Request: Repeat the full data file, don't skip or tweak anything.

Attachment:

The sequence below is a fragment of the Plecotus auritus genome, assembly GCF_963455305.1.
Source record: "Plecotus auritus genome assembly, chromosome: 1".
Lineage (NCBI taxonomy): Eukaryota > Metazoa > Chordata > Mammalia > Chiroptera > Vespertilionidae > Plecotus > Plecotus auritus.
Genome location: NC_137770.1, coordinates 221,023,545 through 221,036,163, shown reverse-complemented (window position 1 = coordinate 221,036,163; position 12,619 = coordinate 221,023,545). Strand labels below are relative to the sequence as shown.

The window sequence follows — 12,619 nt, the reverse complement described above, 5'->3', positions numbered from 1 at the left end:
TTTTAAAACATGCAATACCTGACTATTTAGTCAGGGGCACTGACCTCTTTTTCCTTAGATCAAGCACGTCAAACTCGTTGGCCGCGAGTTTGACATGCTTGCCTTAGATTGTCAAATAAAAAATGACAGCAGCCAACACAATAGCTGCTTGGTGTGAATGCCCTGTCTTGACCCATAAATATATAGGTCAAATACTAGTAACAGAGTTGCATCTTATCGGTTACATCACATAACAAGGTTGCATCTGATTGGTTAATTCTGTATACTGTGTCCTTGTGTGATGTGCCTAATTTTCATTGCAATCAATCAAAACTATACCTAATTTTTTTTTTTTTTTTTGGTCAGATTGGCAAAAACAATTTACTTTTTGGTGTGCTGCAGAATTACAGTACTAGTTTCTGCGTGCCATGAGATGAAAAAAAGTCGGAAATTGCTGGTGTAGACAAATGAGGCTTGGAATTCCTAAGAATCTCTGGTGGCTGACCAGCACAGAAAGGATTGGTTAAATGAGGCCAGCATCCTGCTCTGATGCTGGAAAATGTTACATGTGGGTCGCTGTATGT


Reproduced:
The sequence below is a fragment of the Plecotus auritus genome, assembly GCF_963455305.1.
Source record: "Plecotus auritus genome assembly, chromosome: 1".
Lineage (NCBI taxonomy): Eukaryota > Metazoa > Chordata > Mammalia > Chiroptera > Vespertilionidae > Plecotus > Plecotus auritus.
Genome location: NC_137770.1, coordinates 221,023,545 through 221,036,163, shown reverse-complemented (window position 1 = coordinate 221,036,163; position 12,619 = coordinate 221,023,545). Strand labels below are relative to the sequence as shown.

The window sequence follows — 12,619 nt, the reverse complement described above, 5'->3', positions numbered from 1 at the left end:
TTTTAAAACATGCAATACCTGACTATTTAGTCAGGGGCACTGACCTCTTTTTCCTTAGATCAAGCACGTCAAACTCGTTGGCCGCGAGTTTGACATGCTTGCCTTAGATTGTCAAATAAAAAATGACAGCAGCCAACACAATAGCTGCTTGGTGTGAATGCCCTGTCTTGACCCATAAATATATAGGTCAAATACTAGTAACAGAGTTGCATCTTATCGGTTACATCACATAACAAGGTTGCATCTGATTGGTTAATTCTGTATACTGTGTCCTTGTGTGATGTGCCTAATTTTCATTGCAATCAATCAAAACTATACCTAATTTTTTTTTTTTTTTTTGGTCAGATTGGCAAAAACAATTTACTTTTTGGTGTGCTGCAGAATTACAGTACTAGTTTCTGCGTGCCATGAGATGAAAAAAAGTCGGAAATTGCTGGTGTAGACAAATGAGGCTTGGAATTCCTAAGAATCTCTGGTGGCTGACCAGCACAGAAAGGATTGGTTAAATGAGGCCAGCATCCTGCTCTGATGCTGGAAAATGTTACATGTGGGTCGCTGTATGT